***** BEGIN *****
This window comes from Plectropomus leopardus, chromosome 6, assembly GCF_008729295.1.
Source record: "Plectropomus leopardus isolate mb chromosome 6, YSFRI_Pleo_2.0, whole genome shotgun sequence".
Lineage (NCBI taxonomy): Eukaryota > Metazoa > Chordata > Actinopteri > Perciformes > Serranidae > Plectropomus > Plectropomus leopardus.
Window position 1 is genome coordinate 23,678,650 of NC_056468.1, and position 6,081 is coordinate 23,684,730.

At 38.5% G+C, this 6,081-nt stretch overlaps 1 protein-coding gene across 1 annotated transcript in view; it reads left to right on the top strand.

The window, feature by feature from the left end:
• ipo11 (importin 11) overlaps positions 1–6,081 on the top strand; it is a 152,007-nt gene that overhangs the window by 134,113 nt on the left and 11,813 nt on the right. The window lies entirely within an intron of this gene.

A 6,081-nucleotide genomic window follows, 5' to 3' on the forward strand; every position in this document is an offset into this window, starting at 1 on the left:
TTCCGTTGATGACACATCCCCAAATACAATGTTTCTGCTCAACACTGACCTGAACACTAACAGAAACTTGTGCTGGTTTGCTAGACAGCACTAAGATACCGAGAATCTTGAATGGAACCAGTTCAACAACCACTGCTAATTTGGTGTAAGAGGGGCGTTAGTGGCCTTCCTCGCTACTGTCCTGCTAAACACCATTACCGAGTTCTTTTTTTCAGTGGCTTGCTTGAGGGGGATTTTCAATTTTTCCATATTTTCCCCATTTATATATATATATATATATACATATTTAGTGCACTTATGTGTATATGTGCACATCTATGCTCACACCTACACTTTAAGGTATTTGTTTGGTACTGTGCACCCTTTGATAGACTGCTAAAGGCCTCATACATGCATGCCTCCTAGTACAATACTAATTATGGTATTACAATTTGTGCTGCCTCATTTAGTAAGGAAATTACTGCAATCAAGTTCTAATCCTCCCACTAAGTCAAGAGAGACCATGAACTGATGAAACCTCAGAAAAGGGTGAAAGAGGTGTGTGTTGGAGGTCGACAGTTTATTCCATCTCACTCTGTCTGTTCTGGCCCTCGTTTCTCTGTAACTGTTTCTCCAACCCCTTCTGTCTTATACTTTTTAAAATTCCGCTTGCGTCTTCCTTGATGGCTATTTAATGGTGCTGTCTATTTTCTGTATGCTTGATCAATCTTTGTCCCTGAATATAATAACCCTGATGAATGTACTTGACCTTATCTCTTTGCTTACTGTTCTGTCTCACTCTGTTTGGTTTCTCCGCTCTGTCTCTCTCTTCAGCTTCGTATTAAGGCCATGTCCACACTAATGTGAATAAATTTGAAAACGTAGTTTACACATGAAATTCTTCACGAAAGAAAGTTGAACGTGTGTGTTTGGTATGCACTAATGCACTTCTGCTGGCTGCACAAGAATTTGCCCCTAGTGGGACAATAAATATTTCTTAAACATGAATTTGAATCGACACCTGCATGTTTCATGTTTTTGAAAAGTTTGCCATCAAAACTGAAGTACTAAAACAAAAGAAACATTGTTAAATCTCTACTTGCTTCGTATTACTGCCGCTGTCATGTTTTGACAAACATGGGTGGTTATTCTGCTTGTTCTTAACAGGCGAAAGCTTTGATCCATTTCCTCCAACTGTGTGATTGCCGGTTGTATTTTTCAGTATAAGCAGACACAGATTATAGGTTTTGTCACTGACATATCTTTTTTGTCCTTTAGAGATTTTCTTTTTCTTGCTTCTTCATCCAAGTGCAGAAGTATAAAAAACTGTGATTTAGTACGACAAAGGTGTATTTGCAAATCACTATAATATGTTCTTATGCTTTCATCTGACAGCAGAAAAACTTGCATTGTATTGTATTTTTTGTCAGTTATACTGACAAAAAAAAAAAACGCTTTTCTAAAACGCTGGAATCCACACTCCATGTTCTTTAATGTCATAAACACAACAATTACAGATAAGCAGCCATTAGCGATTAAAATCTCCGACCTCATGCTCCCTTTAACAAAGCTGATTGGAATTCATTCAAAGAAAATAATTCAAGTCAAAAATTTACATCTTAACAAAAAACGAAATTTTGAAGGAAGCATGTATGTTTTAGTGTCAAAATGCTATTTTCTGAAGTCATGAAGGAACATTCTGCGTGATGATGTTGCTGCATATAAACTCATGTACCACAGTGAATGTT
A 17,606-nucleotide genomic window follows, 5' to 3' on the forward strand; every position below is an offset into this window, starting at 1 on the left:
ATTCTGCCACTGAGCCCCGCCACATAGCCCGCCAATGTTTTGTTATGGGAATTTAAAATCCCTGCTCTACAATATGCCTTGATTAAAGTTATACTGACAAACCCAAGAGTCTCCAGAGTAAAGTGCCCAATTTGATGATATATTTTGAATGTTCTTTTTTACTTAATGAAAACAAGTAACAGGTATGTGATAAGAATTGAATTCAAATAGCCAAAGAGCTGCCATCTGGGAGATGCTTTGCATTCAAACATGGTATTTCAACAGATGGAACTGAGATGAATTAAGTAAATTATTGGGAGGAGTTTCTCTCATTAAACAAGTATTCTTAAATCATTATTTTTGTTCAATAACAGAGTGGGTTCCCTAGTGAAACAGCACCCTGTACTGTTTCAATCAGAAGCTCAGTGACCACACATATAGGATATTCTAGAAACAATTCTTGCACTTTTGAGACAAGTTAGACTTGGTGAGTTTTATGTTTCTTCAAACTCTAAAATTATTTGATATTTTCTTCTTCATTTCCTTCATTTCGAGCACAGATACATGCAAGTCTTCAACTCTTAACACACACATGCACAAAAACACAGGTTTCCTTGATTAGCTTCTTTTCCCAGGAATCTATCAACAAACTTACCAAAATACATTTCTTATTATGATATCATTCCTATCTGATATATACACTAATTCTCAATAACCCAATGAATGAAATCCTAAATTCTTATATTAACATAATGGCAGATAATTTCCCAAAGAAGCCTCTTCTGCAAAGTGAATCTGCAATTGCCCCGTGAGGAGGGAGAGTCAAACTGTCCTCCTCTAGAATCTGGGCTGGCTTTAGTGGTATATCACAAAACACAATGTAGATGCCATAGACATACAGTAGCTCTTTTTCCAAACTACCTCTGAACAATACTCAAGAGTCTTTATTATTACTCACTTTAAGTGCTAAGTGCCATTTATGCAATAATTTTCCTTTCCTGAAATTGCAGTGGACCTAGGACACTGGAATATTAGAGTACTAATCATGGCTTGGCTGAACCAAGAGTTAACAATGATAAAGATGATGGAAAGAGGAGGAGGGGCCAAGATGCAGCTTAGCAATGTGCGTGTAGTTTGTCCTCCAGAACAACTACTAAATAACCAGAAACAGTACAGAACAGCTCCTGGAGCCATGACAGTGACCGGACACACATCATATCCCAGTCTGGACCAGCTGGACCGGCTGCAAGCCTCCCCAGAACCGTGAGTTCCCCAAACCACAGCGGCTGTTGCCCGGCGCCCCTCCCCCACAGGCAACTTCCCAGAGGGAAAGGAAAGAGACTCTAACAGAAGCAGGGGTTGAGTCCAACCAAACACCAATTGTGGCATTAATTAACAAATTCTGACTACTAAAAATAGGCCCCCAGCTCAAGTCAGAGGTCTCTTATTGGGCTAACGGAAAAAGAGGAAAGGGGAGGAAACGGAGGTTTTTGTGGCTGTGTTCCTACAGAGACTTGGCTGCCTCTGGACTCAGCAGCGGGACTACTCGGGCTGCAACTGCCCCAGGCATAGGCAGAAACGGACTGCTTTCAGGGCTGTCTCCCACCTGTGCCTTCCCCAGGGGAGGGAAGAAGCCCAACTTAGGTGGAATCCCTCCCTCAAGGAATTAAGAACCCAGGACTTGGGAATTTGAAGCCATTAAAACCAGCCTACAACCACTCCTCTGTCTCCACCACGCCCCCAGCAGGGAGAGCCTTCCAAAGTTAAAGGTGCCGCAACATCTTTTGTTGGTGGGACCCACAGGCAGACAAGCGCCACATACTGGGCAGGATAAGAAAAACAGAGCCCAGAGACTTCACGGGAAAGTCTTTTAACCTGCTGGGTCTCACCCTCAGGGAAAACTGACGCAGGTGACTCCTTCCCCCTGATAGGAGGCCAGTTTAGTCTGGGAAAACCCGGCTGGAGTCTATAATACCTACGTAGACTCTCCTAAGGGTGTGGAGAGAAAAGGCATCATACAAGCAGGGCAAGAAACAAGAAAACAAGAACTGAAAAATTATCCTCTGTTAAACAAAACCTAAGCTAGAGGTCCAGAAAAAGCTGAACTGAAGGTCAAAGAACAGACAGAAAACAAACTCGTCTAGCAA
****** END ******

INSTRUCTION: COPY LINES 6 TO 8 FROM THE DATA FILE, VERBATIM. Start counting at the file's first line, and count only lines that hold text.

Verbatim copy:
The window, feature by feature from the left end:
• ipo11 (importin 11) overlaps positions 1–6,081 on the top strand; it is a 152,007-nt gene that overhangs the window by 134,113 nt on the left and 11,813 nt on the right. The window lies entirely within an intron of this gene.

A 6,081-nucleotide genomic window follows, 5' to 3' on the forward strand; every position in this document is an offset into this window, starting at 1 on the left: